Las Vegas • It’s much easier now, two seasons in the rearview, for Georges Niang to look back and say his path was the right one.

He’s had a strong week of summer league play in both Salt Lake City and Las Vegas across five games for the Jazz. After Sunday night’s 20-point effort in a win over the Knicks, Jazz assistant Alex Jensen called Niang an unquestionable NBA roster-worthy player.

It’s validation for the 25-year-old forward, who has mostly bounced around the G League after he was a second-round draft pick in 2016. A standout on a two-way contract for the Jazz last season, Niang has often lived squarely on the line that many players this summer will be faced with: Is it better to keep chasing NBA dreams in the G League? Or is it better to start one’s career in Europe and hope to be called home?

Niang hasn’t faltered in his own answer to the question: He was never leaving.

“If you were this close to your dream, would you think that?” he said. “I was just gonna give it everything I got until they closed the door on me and told me I couldn’t come in. That’s how I think.”

Others in summer league face more uncertainty.

The chances are good that many, if not most, of the players on the Jazz summer league roster will be headed overseas to start or continue professional careers. It’s a hard decision, one not only influenced by the outside hope that an NBA team will come calling, but by being torn from the familiar. A lot of players simply don’t want to go.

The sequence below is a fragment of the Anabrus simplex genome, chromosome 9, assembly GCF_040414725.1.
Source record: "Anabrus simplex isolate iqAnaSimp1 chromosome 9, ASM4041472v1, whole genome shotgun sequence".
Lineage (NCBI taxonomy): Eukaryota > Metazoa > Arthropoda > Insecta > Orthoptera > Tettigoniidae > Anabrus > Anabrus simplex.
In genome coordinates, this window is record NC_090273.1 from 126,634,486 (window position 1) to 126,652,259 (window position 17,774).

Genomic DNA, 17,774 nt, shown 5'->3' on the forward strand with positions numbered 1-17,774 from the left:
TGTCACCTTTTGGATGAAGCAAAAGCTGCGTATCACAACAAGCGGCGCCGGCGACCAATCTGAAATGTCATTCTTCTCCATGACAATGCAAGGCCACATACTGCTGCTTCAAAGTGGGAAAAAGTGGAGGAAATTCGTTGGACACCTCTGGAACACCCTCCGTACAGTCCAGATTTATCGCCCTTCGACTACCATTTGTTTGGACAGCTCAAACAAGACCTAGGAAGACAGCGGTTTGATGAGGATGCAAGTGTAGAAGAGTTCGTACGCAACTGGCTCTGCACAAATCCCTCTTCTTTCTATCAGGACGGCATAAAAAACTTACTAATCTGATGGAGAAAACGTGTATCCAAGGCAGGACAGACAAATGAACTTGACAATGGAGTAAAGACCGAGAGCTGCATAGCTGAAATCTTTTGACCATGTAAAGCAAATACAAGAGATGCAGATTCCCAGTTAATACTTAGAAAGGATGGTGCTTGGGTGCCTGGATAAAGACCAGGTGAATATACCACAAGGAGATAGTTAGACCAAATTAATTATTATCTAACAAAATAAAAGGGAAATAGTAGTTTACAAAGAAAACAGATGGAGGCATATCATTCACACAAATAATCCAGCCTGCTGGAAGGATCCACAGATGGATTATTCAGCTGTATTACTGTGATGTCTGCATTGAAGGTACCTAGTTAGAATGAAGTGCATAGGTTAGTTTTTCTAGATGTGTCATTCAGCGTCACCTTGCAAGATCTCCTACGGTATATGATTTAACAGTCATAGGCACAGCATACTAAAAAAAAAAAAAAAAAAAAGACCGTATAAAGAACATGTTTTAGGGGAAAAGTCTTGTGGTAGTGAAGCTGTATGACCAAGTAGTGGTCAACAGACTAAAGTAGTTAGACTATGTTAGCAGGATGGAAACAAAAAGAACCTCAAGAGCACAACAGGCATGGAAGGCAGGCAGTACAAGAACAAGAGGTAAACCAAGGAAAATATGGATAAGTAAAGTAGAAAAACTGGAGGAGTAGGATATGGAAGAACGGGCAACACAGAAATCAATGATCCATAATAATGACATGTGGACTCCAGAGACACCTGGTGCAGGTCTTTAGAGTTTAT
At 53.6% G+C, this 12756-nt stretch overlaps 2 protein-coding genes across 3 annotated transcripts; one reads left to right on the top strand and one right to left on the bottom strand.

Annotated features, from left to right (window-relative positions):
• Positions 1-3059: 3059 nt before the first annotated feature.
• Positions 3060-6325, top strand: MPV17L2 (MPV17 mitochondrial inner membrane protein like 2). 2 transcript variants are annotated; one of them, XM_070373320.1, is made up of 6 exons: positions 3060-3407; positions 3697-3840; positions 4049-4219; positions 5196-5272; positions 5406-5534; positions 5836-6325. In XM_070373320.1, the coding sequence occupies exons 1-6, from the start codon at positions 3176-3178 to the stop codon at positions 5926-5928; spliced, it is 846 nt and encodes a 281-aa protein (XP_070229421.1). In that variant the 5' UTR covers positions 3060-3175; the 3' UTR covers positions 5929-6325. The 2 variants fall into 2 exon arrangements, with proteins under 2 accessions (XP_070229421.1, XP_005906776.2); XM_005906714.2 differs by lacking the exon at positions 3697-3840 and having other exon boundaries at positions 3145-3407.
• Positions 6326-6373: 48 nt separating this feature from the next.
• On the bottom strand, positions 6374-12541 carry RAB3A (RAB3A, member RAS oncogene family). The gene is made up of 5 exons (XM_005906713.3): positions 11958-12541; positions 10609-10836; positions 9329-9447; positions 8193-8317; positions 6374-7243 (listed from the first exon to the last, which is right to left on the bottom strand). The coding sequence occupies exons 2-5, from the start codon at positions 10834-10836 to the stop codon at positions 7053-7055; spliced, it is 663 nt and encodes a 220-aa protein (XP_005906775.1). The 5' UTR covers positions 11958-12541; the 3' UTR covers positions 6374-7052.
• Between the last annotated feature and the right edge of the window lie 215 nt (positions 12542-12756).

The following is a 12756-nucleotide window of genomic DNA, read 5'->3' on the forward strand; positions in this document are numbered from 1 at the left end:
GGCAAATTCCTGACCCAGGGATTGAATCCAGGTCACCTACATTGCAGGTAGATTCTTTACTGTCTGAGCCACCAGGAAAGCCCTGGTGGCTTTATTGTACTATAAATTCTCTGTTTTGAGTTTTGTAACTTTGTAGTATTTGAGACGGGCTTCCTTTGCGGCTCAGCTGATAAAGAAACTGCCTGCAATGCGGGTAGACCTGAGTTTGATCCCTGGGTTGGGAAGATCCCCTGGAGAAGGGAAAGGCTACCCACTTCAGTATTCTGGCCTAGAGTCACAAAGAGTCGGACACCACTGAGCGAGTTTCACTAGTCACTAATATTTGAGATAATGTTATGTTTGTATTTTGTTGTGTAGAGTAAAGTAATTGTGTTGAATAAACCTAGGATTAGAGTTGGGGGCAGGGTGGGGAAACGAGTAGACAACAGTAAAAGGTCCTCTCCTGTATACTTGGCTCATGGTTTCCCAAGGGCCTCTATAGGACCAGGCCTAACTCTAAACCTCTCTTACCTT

When • Tuesday, 2:30 p.m. MDT


Stanton Kidd, a forward three years removed from his days at Colorado State, can understand. He himself is hoping for an NBA opportunity this year, and he’s one of the standouts for the Jazz so far. But he’s taken a very different course: Kidd spent a season in Belgium, a season in Germany and then last year in Turkey (under former NBA coach David Blatt).

At the time he left college, Kidd didn’t have much opportunity stateside, so he felt compelled to try his luck elsewhere. He understands why others have cold feet, but he also developed his game a lot in the intervening years.

“The biggest thing for me was to go over and get my feet wet overseas,” Kidd said. “I told myself in a few years that I’d be back, and I’d have what they’d be looking for.”

Within the Jazz organization, there are a number of success stories in that vein. Royce O’Neale is perhaps the most dramatic one, coming to the Jazz virtually off the radar after two unheralded years overseas. Joe Ingles had an extensive European career before becoming a late-bloomer in the NBA, while Ekpe Udoh took two years to refine his game in Turkey before returning to the league.

Still, physical proximity to the NBA is something players often crave. It feels closer to the actual dream, even though G League salaries often pale in comparison to the best European salaries. Naz Mitrou-Long, a Jazz two-way player who is extremely close with Niang, said that the players who choose to stay in the G League often have a mix of cultural and goal-oriented reasons for the choice.

“It’s tough for guys because it’s so far away,” he said. “If you want to achieve that dream, you have to bet on yourself. And if that’s going in the G League, then you have to stay in the gym and go work at it.”

In summer league locker rooms, the crossroads for many players is a popular topic of discussion. Rookies ask overseas and G League veterans for advice, comparing notes on experiences and different countries to help make the decisions easier. Mitrou-Long said “all the young guys I know” are asking him for advice, especially if they should stay for their shot in the G League.

It seems the best way, to the players, is to go on a case-by-case basis. But this summer league is showing that either path can lead back to the NBA.

“The biggest thing is the NBA isn’t going anywhere,” Kidd said. “When you’re ready, you’ll know you’re ready. The biggest thing is trusting in your work and going with your gut feeling.”